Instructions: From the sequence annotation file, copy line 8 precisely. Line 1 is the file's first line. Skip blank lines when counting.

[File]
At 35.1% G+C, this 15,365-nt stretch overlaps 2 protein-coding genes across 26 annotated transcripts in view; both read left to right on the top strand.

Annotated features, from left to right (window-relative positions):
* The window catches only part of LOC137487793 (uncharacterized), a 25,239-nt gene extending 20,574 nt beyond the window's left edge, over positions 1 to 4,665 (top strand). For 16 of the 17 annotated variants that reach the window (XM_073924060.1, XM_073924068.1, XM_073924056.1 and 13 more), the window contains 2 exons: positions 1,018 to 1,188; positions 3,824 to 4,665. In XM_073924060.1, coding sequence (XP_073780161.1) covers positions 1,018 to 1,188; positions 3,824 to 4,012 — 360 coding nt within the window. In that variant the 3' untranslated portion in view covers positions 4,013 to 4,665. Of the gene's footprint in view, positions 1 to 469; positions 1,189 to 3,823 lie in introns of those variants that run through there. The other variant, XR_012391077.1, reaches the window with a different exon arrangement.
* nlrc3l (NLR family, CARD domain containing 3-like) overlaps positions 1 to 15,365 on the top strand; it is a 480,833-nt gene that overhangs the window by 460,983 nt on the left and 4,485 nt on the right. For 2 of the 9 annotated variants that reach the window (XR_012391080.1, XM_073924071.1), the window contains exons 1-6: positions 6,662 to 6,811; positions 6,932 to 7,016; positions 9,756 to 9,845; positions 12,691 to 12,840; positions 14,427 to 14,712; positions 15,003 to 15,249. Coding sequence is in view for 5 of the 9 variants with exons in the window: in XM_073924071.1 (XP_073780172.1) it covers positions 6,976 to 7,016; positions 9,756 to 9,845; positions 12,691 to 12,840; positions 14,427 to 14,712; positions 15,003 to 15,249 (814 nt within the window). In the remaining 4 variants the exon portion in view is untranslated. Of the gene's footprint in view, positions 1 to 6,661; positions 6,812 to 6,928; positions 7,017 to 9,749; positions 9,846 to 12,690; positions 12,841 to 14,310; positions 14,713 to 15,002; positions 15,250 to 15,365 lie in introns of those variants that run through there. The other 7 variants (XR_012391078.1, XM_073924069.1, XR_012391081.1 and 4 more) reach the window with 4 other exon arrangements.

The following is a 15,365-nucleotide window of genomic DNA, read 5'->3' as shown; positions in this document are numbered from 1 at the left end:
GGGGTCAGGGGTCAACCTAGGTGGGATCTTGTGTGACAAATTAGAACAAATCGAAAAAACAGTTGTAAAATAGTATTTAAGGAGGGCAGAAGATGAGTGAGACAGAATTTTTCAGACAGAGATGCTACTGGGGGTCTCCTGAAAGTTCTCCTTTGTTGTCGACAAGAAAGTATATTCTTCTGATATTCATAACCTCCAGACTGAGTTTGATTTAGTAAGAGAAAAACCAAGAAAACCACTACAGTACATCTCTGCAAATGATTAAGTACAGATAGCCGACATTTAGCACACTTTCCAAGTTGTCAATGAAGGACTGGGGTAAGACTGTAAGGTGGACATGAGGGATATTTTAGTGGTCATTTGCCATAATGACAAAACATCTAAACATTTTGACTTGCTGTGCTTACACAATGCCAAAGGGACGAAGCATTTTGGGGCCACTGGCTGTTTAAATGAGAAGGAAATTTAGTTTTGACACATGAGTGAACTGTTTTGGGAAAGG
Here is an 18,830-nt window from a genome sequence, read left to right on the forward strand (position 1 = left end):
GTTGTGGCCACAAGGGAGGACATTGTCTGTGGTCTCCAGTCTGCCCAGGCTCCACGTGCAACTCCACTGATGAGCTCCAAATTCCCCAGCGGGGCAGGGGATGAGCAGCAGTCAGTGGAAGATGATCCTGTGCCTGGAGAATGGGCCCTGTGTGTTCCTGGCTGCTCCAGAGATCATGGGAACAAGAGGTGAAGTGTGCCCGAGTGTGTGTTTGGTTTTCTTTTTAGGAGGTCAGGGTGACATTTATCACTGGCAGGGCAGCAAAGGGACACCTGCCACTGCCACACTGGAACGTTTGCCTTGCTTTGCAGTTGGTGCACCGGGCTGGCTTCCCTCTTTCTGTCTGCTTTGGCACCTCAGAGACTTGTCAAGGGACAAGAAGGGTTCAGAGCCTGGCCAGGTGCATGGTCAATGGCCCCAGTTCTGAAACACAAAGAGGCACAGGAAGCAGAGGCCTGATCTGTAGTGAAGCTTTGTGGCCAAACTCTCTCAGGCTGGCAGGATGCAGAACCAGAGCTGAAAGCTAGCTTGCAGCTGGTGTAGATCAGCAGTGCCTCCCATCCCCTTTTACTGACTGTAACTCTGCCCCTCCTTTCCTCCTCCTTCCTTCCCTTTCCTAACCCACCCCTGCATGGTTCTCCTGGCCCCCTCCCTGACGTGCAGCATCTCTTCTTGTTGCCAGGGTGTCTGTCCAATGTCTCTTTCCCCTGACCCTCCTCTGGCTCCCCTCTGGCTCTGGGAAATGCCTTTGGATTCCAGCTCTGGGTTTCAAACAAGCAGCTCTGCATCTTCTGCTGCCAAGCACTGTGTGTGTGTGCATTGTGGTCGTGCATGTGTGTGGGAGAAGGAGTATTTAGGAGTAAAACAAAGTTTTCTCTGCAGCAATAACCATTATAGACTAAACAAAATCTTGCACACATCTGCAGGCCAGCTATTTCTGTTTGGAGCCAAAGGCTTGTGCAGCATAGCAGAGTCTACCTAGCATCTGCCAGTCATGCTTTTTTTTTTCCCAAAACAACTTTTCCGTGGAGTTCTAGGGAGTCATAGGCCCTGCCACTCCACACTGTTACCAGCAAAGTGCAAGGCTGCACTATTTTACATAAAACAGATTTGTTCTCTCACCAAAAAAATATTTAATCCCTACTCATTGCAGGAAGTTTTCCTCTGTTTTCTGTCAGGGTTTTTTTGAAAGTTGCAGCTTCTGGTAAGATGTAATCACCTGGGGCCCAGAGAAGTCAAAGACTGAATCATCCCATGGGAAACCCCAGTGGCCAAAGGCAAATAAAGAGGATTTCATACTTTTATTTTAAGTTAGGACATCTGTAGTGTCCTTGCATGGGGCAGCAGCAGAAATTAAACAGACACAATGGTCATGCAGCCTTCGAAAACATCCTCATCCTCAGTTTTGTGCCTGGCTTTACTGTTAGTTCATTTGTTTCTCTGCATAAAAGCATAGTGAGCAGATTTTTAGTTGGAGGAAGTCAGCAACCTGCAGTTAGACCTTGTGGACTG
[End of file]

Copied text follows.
GTTGTGGCCACAAGGGAGGACATTGTCTGTGGTCTCCAGTCTGCCCAGGCTCCACGTGCAACTCCACTGATGAGCTCCAAATTCCCCAGCGGGGCAGGGGATGAGCAGCAGTCAGTGGAAGATGATCCTGTGCCTGGAGAATGGGCCCTGTGTGTTCCTGGCTGCTCCAGAGATCATGGGAACAAGAGGTGAAGTGTGCCCGAGTGTGTGTTTGGTTTTCTTTTTAGGAGGTCAGGGTGACATTTATCACTGGCAGGGCAGCAAAGGGACACCTGCCACTGCCACACTGGAACGTTTGCCTTGCTTTGCAGTTGGTGCACCGGGCTGGCTTCCCTCTTTCTGTCTGCTTTGGCACCTCAGAGACTTGTCAAGGGACAAGAAGGGTTCAGAGCCTGGCCAGGTGCATGGTCAATGGCCCCAGTTCTGAAACACAAAGAGGCACAGGAAGCAGAGGCCTGATCTGTAGTGAAGCTTTGTGGCCAAACTCTCTCAGGCTGGCAGGATGCAGAACCAGAGCTGAAAGCTAGCTTGCAGCTGGTGTAGATCAGCAGTGCCTCCCATCCCCTTTTACTGACTGTAACTCTGCCCCTCCTTTCCTCCTCCTTCCTTCCCTTTCCTAACCCACCCCTGCATGGTTCTCCTGGCCCCCTCCCTGACGTGCAGCATCTCTTCTTGTTGCCAGGGTGTCTGTCCAATGTCTCTTTCCCCTGACCCTCCTCTGGCTCCCCTCTGGCTCTGGGAAATGCCTTTGGATTCCAGCTCTGGGTTTCAAACAAGCAGCTCTGCATCTTCTGCTGCCAAGCACTGTGTGTGTGTGCATTGTGGTCGTGCATGTGTGTGGGAGAAGGAGTATTTAGGAGTAAAACAAAGTTTTCTCTGCAGCAATAACCATTATAGACTAAACAAAATCTTGCACACATCTGCAGGCCAGCTATTTCTGTTTGGAGCCAAAGGCTTGTGCAGCATAGCAGAGTCTACCTAGCATCTGCCAGTCATGCTTTTTTTTTTCCCAAAACAACTTTTCCGTGGAGTTCTAGGGAGTCATAGGCCCTGCCACTCCACACTGTTACCAGCAAAGTGCAAGGCTGCACTATTTTACATAAAACAGATTTGTTCTCTCACCAAAAAAATATTTAATCCCTACTCATTGCAGGAAGTTTTCCTCTGTTTTCTGTCAGGGTTTTTTTGAAAGTTGCAGCTTCTGGTAAGATGTAATCACCTGGGGCCCAGAGAAGTCAAAGACTGAATCATCCCATGGGAAACCCCAGTGGCCAAAGGCAAATAAAGAGGATTTCATACTTTTATTTTAAGTTAGGACATCTGTAGTGTCCTTGCATGGGGCAGCAGCAGAAATTAAACAGACACAATGGTCATGCAGCCTTCGAAAACATCCTCATCCTCAGTTTTGTGCCTGGCTTTACTGTTAGTTCATTTGTTTCTCTGCATAAAAGCATAGTGAGCAGATTTTTAGTTGGAGGAAGTCAGCAACCTGCAGTTAGACCTTGTGGACTG